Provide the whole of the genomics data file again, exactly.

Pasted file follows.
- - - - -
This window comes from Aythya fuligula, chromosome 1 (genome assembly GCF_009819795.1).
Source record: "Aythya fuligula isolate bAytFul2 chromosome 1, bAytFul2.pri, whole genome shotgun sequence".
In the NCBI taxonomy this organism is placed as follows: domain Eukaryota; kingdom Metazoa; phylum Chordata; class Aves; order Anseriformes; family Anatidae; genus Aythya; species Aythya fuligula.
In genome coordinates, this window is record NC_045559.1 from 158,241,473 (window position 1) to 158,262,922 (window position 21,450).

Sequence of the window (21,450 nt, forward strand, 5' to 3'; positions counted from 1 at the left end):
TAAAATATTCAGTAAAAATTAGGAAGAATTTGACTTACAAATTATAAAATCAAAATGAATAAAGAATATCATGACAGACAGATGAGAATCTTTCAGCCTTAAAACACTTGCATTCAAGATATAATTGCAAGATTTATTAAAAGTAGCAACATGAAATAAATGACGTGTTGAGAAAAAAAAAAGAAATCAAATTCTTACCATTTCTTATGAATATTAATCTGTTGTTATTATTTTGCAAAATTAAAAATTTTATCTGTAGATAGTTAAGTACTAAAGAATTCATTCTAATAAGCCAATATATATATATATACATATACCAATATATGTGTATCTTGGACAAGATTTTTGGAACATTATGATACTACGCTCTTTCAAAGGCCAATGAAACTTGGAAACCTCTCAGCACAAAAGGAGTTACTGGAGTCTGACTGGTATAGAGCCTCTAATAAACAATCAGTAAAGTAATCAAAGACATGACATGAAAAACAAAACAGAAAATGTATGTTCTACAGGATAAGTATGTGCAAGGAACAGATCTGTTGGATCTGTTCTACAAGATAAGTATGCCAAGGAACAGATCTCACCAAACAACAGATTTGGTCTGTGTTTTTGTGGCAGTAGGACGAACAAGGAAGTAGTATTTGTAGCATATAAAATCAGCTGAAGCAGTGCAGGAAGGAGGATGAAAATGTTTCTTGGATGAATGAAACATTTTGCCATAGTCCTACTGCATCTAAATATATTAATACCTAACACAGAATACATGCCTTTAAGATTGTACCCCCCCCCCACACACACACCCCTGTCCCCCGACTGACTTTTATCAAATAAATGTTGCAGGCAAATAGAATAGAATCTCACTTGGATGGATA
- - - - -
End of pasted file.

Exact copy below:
This window comes from Aythya fuligula, chromosome 1 (genome assembly GCF_009819795.1).
Source record: "Aythya fuligula isolate bAytFul2 chromosome 1, bAytFul2.pri, whole genome shotgun sequence".
In the NCBI taxonomy this organism is placed as follows: domain Eukaryota; kingdom Metazoa; phylum Chordata; class Aves; order Anseriformes; family Anatidae; genus Aythya; species Aythya fuligula.
In genome coordinates, this window is record NC_045559.1 from 158,241,473 (window position 1) to 158,262,922 (window position 21,450).

Sequence of the window (21,450 nt, forward strand, 5' to 3'; positions counted from 1 at the left end):
TAAAATATTCAGTAAAAATTAGGAAGAATTTGACTTACAAATTATAAAATCAAAATGAATAAAGAATATCATGACAGACAGATGAGAATCTTTCAGCCTTAAAACACTTGCATTCAAGATATAATTGCAAGATTTATTAAAAGTAGCAACATGAAATAAATGACGTGTTGAGAAAAAAAAAAGAAATCAAATTCTTACCATTTCTTATGAATATTAATCTGTTGTTATTATTTTGCAAAATTAAAAATTTTATCTGTAGATAGTTAAGTACTAAAGAATTCATTCTAATAAGCCAATATATATATATATACATATACCAATATATGTGTATCTTGGACAAGATTTTTGGAACATTATGATACTACGCTCTTTCAAAGGCCAATGAAACTTGGAAACCTCTCAGCACAAAAGGAGTTACTGGAGTCTGACTGGTATAGAGCCTCTAATAAACAATCAGTAAAGTAATCAAAGACATGACATGAAAAACAAAACAGAAAATGTATGTTCTACAGGATAAGTATGTGCAAGGAACAGATCTGTTGGATCTGTTCTACAAGATAAGTATGCCAAGGAACAGATCTCACCAAACAACAGATTTGGTCTGTGTTTTTGTGGCAGTAGGACGAACAAGGAAGTAGTATTTGTAGCATATAAAATCAGCTGAAGCAGTGCAGGAAGGAGGATGAAAATGTTTCTTGGATGAATGAAACATTTTGCCATAGTCCTACTGCATCTAAATATATTAATACCTAACACAGAATACATGCCTTTAAGATTGTACCCCCCCCCCACACACACACCCCTGTCCCCCGACTGACTTTTATCAAATAAATGTTGCAGGCAAATAGAATAGAATCTCACTTGGATGGATA